It’s sad how our culture today seems to view beauty in a sense of physical “skinny.” To me, the altercation of the paintings manifested how corrupt society has become that we can’t view images without thinking of our own terms of beauty. The paintings were done in certain time period and they reflect that period, but the physical of the woman should not be the basis of how we view the picture or how we look at the beauty within the picture. It is amazing what we are able to do nowadays though!

  7. Ruth Bordett

    I think there are good and bad aspects of Giordano’s idea to experiment with the ideals of beauty that have been drastically altered over time. On the one hand, it is very interesting to get such an obvious comparison between the women’s bodies that were depicted as more strong and masculine to the modern depictions which are slimmer and more feminine. However, the beauty ideals depicted in the original paintings are unique to the specific times they were created and should remain authentic as such without any alteration. Either way, Giordano’s work is very intriguing and brings up a lot of interesting issues with todays beauty ideals.

  8. Rachel Feola

    I absolutely love this work. It speaks volumes to how differently body image is viewed today as it was back then. I feel that this work should b posted everywhere for everyone to see. It not only shows waht was viewed as ideal then, but it also shows what healthy looks like compared to what todays ideals hold. The artist is a genius and does a fantastic job at speaking to how distorted self image has become.

  9. Megan Rosengrant

    I have been thinking about these sets of images for awhile, and I think I can now join this dialogue. To begin, I raise the common phrase. The idea of beauty subjective. On a basic level, I find that the originals of the works presented are of an archaic way of thought. That the idealized woman is defined by the qualities men. Sure, these updated works can speak of a male dominated society where beauty was based of the male figure, or how the idea of female beauty has changed over time. But to me, I think these sets of images are more personal, and more complicated, than these ideas.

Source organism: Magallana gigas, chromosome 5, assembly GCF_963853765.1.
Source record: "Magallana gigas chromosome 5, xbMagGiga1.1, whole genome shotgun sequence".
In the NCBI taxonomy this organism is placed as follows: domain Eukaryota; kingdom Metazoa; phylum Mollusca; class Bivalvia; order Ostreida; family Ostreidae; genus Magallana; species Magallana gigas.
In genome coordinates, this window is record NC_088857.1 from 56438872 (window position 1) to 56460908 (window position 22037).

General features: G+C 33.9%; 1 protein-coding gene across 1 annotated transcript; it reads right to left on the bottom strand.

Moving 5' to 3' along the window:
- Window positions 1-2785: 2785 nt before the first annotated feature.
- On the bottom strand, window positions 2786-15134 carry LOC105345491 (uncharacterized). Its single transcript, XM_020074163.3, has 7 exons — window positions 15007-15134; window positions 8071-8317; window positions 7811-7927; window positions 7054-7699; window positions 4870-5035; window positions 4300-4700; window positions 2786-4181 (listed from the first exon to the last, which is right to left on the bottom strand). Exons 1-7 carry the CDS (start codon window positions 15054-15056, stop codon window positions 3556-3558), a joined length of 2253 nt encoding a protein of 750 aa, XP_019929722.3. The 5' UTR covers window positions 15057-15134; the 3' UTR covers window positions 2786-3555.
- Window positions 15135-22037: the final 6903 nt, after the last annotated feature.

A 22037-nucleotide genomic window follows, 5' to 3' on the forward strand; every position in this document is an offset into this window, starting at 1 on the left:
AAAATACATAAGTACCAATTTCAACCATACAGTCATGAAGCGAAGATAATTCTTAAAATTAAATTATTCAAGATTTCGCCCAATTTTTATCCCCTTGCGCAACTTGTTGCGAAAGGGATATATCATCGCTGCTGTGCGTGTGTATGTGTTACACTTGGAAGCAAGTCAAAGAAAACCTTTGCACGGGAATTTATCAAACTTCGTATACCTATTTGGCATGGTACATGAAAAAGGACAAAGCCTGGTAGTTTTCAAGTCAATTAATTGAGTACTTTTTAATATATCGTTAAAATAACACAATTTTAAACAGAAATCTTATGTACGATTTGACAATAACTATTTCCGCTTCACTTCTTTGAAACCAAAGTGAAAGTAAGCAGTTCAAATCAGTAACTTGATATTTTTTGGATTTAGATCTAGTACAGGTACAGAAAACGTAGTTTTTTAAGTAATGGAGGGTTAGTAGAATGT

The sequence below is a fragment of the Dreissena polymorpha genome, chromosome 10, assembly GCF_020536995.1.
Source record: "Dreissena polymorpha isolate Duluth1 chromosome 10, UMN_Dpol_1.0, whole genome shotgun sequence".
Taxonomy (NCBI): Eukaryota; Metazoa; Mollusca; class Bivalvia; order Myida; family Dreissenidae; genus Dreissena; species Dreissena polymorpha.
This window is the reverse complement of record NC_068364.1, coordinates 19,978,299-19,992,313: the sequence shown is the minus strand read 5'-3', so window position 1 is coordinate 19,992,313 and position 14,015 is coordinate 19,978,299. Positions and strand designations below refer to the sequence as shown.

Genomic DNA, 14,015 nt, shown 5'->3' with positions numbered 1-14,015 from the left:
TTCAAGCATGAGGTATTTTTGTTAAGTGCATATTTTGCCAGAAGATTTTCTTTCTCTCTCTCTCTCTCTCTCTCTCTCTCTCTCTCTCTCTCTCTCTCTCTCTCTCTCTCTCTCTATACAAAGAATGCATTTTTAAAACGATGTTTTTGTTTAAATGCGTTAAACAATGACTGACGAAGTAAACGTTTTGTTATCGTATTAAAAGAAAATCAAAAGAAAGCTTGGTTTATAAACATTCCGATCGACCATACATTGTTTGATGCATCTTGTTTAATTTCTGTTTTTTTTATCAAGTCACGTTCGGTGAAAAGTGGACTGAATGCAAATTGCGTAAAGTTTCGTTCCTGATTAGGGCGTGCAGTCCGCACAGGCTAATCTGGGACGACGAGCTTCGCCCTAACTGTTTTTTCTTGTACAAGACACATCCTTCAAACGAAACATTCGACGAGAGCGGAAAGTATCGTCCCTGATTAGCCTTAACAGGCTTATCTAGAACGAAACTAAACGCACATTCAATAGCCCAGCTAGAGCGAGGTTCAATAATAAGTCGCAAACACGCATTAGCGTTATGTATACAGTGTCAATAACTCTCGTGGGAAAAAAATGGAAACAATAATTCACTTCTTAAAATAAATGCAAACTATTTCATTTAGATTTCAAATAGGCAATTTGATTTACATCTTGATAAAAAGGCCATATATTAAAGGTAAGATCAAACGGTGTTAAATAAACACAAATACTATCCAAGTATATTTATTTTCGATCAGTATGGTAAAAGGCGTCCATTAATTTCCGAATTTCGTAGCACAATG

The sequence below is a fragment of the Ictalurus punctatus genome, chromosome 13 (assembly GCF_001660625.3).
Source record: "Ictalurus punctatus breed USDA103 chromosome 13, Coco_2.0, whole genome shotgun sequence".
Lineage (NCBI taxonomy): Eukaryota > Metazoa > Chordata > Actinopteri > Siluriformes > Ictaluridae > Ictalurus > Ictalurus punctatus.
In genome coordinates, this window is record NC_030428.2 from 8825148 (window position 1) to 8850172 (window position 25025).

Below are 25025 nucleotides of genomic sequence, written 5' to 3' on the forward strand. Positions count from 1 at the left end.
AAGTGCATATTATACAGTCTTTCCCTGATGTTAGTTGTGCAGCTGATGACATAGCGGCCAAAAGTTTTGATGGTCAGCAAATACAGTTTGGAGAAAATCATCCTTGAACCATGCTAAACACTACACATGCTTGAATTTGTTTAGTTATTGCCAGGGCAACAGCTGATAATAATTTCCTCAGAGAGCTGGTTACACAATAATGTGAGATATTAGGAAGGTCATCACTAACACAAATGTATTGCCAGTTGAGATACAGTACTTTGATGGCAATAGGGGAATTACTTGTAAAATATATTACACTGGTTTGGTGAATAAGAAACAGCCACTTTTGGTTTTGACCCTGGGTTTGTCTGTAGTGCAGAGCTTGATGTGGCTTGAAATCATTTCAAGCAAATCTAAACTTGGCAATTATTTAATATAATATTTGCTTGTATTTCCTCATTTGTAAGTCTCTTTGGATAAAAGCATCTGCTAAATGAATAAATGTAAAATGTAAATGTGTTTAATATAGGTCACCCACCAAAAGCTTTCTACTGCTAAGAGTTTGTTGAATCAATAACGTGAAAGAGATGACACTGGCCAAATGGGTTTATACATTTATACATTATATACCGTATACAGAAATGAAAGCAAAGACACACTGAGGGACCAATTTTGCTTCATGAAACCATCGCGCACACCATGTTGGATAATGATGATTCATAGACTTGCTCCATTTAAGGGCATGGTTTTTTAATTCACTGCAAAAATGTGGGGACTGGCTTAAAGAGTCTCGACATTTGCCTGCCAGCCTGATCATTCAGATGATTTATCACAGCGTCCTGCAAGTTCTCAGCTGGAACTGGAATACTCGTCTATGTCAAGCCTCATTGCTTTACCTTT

Women have allowed themselves to be swept up and away by the conceptions of beauty from an outside source. I think what Giordano is doing here is taking conceptions of beauty, and defining what beauty is from a woman’s perspective. Women value tiny waists, women value the smooth curvilinear lines shown in these works. They value the details that are shown here. Many argue that these ideas have been force fed to women by a patriarchal figure. And while this may be true, the woman herself has absorbed this garbage. She and she alone has accepted what these forms of beauty are classified as. I think these images actually serve as a call to action. These images effect me because they challenge me to find what I find beautiful. Giordano has defined beauty. Why can’t I?

    I find that the details of these works, and the fact that the changes are subtle, incredibly powerful. You as the viewer expect huge changes from an updated work. Yet in reality, only waist sizes have really changed. The confidence of the women in the paintings, as well as their pride and intrinsically known and accepted sensuality is what captures attention. Not waist size. Perhaps, above all other meaning, that is the true message.